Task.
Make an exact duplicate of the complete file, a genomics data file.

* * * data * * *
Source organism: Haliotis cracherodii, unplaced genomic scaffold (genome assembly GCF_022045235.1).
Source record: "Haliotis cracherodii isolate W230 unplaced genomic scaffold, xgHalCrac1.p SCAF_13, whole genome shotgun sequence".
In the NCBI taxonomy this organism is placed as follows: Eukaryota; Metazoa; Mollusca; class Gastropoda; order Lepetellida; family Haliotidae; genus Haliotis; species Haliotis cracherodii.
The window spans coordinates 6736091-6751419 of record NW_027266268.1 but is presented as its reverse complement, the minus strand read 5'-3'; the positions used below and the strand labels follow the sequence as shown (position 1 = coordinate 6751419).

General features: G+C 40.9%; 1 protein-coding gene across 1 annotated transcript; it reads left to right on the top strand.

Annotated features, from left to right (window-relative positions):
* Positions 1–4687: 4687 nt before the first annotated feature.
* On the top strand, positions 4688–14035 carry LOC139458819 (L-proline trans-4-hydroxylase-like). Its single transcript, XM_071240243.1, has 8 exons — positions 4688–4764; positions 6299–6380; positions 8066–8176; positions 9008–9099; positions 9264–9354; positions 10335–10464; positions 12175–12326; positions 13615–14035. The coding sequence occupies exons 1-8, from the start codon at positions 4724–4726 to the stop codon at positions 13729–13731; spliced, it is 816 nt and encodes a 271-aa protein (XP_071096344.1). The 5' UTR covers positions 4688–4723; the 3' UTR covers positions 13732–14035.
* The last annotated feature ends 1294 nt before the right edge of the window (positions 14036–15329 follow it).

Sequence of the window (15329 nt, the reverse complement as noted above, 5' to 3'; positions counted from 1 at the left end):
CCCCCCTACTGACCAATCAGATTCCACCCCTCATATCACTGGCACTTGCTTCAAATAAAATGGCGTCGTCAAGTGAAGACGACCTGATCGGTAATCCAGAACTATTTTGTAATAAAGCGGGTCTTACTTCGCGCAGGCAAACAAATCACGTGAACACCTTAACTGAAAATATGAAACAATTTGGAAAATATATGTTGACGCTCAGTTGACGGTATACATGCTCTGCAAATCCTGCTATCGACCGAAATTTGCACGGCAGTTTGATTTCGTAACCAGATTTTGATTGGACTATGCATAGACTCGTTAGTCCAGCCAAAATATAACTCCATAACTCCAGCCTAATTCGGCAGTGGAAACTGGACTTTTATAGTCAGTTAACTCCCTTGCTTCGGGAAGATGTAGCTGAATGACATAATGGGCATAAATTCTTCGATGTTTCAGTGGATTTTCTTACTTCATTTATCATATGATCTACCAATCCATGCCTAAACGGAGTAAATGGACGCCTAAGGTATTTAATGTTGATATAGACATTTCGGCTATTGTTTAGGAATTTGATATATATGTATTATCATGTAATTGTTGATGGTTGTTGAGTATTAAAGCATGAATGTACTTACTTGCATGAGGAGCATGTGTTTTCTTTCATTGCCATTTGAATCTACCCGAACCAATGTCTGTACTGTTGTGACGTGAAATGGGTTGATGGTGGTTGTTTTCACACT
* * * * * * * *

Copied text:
Source organism: Haliotis cracherodii, unplaced genomic scaffold (genome assembly GCF_022045235.1).
Source record: "Haliotis cracherodii isolate W230 unplaced genomic scaffold, xgHalCrac1.p SCAF_13, whole genome shotgun sequence".
In the NCBI taxonomy this organism is placed as follows: Eukaryota; Metazoa; Mollusca; class Gastropoda; order Lepetellida; family Haliotidae; genus Haliotis; species Haliotis cracherodii.
The window spans coordinates 6736091-6751419 of record NW_027266268.1 but is presented as its reverse complement, the minus strand read 5'-3'; the positions used below and the strand labels follow the sequence as shown (position 1 = coordinate 6751419).

General features: G+C 40.9%; 1 protein-coding gene across 1 annotated transcript; it reads left to right on the top strand.

Annotated features, from left to right (window-relative positions):
* Positions 1–4687: 4687 nt before the first annotated feature.
* On the top strand, positions 4688–14035 carry LOC139458819 (L-proline trans-4-hydroxylase-like). Its single transcript, XM_071240243.1, has 8 exons — positions 4688–4764; positions 6299–6380; positions 8066–8176; positions 9008–9099; positions 9264–9354; positions 10335–10464; positions 12175–12326; positions 13615–14035. The coding sequence occupies exons 1-8, from the start codon at positions 4724–4726 to the stop codon at positions 13729–13731; spliced, it is 816 nt and encodes a 271-aa protein (XP_071096344.1). The 5' UTR covers positions 4688–4723; the 3' UTR covers positions 13732–14035.
* The last annotated feature ends 1294 nt before the right edge of the window (positions 14036–15329 follow it).

Sequence of the window (15329 nt, the reverse complement as noted above, 5' to 3'; positions counted from 1 at the left end):
CCCCCCTACTGACCAATCAGATTCCACCCCTCATATCACTGGCACTTGCTTCAAATAAAATGGCGTCGTCAAGTGAAGACGACCTGATCGGTAATCCAGAACTATTTTGTAATAAAGCGGGTCTTACTTCGCGCAGGCAAACAAATCACGTGAACACCTTAACTGAAAATATGAAACAATTTGGAAAATATATGTTGACGCTCAGTTGACGGTATACATGCTCTGCAAATCCTGCTATCGACCGAAATTTGCACGGCAGTTTGATTTCGTAACCAGATTTTGATTGGACTATGCATAGACTCGTTAGTCCAGCCAAAATATAACTCCATAACTCCAGCCTAATTCGGCAGTGGAAACTGGACTTTTATAGTCAGTTAACTCCCTTGCTTCGGGAAGATGTAGCTGAATGACATAATGGGCATAAATTCTTCGATGTTTCAGTGGATTTTCTTACTTCATTTATCATATGATCTACCAATCCATGCCTAAACGGAGTAAATGGACGCCTAAGGTATTTAATGTTGATATAGACATTTCGGCTATTGTTTAGGAATTTGATATATATGTATTATCATGTAATTGTTGATGGTTGTTGAGTATTAAAGCATGAATGTACTTACTTGCATGAGGAGCATGTGTTTTCTTTCATTGCCATTTGAATCTACCCGAACCAATGTCTGTACTGTTGTGACGTGAAATGGGTTGATGGTGGTTGTTTTCACACT